Jan 17th Weekly Roundup @ the Intersection of Art + Science

This week launches the newest edition to ArtLab, sharing some of my favorite projects, posts, and happenings at the intersection between art + science every week.

Highlight of the Week: danceroom Spectroscopy

Image by Paul Blakemore.

The grace of dance merges with the elegance of physics to create danceroom Spectroscopy [dS] at the cutting edge of science and art. I had the real pleasure of seeing dS project leader Dr. David Glowacki speak at the latest CUriosity3 Talks at Columbia University and was so blown away by the project I just had to share! Using 3D motion capture, quantum mechanical principles, and sheer supercomputing power, Glowacki + his team transform dancers into energy fields in an utterly beautiful + scientifically rigorous representation of the nanoscale world. To watch as dancers interact + engage with the nano-quantum world, be sure to check out dS’s multi-award winning dance performance Hidden Fields. And read more here if you’re curious about the science behind this incredible project!

Tweeter’s Digest

sweet selections brought to you by my twitter feed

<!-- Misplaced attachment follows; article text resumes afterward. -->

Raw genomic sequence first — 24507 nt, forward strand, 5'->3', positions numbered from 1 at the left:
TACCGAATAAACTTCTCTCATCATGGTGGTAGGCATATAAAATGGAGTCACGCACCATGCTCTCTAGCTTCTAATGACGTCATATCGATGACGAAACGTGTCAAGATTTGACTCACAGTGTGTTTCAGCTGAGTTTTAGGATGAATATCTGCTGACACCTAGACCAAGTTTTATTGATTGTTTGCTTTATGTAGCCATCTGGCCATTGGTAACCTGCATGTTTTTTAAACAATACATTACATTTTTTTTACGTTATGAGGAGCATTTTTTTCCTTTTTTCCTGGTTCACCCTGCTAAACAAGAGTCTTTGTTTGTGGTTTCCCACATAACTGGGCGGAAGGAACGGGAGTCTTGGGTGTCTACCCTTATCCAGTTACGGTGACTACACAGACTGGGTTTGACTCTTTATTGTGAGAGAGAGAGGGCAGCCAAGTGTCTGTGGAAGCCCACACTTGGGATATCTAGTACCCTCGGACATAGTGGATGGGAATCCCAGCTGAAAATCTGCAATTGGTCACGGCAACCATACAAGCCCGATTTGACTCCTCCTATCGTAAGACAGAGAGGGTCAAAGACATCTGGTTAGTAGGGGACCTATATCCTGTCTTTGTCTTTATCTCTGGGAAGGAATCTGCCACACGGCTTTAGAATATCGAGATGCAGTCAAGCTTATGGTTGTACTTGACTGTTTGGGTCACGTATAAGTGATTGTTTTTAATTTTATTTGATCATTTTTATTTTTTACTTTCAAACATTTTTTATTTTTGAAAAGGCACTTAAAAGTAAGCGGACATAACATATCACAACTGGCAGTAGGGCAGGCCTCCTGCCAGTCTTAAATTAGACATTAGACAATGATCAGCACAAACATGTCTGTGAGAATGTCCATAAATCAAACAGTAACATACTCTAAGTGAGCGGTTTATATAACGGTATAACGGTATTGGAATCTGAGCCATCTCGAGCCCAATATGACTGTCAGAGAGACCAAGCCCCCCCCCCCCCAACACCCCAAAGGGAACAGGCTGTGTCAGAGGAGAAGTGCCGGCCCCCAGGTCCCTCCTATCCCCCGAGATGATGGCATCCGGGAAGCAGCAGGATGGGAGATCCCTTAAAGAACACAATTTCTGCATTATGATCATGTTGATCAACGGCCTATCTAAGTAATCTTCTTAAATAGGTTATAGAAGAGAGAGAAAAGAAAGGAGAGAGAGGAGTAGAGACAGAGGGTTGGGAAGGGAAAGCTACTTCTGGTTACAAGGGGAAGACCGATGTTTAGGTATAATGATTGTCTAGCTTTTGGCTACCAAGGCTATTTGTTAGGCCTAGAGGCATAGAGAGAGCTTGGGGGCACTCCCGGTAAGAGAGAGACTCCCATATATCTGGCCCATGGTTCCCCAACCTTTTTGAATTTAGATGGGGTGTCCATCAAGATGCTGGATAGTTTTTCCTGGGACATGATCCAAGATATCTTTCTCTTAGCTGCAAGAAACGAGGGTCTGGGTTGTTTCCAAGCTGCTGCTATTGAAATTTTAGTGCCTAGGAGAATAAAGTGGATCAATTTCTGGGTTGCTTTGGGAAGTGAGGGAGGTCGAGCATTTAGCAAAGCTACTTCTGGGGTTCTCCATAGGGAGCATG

NEA Arts: A Kind of Beauty [@NEAarts]

National Endowment for the Arts Magazine highlights some of the incredible people + organizations blurring boundaries at the interface of art + science. The latest issue features Catalyst Collaborative@MIT merging theater + science, Particle Falls: a real-time visualization of air-quality data, the neurobiology of music, and dance company koosil-ja/danceKUMIKO’s plans to dance to the beat of their brain waves.

Cosmic Queries: Art and Science on StarTalk Radio [@StarTalkRadio]

In this after hours edition of StarTalk Radio, astrophysicist Neil deGrasse Tyson discusses how art has enhanced his capacity to appreciate the cosmos. Be sure to queue up this podcast for everything from van Gogh’s The Starry Night to Euclid’s The Golden Ratio!

Mindscapes: The first recording of hallucinated music by Helen Thomson [@newscientist]

The curious case of a musician with perfect pitch who suffered sudden acute hearing loss only to begin hallucinating music. Be sure to listen to her mind’s compositions—a familiar song // a classical soundalike // a totally original tune!

Scientists Discover the Very First Hipster by Kalliopi Monoyios [@Symbiartic]

Science illustrator + Symbiartic Scientific American blogger Kalliopi Monoyios gives us the inside scoop behind the cross-disciplinary collaborations that made her reconstruction of Tiktaalik roseae—the famed 375-million year-old fishlike fossil—from a mere fossil skeleton possible. Check out the final product pictured below!

Tiktaalik reconstruction © Kalliopi Monoyios

These 12 Viruses Look Beautiful Up Close But Would Kill You If They Could [@HuffingtonPost]

Get up close + personal with 12 strikingly beautiful + seriously deadly viruses reconstructed using X-ray crystallography + cryo-electron microscopy. If looks could kill… but thankfully they can’t.

STEM Needs a New Letter by Jessica Lahey [@TheAtlantic]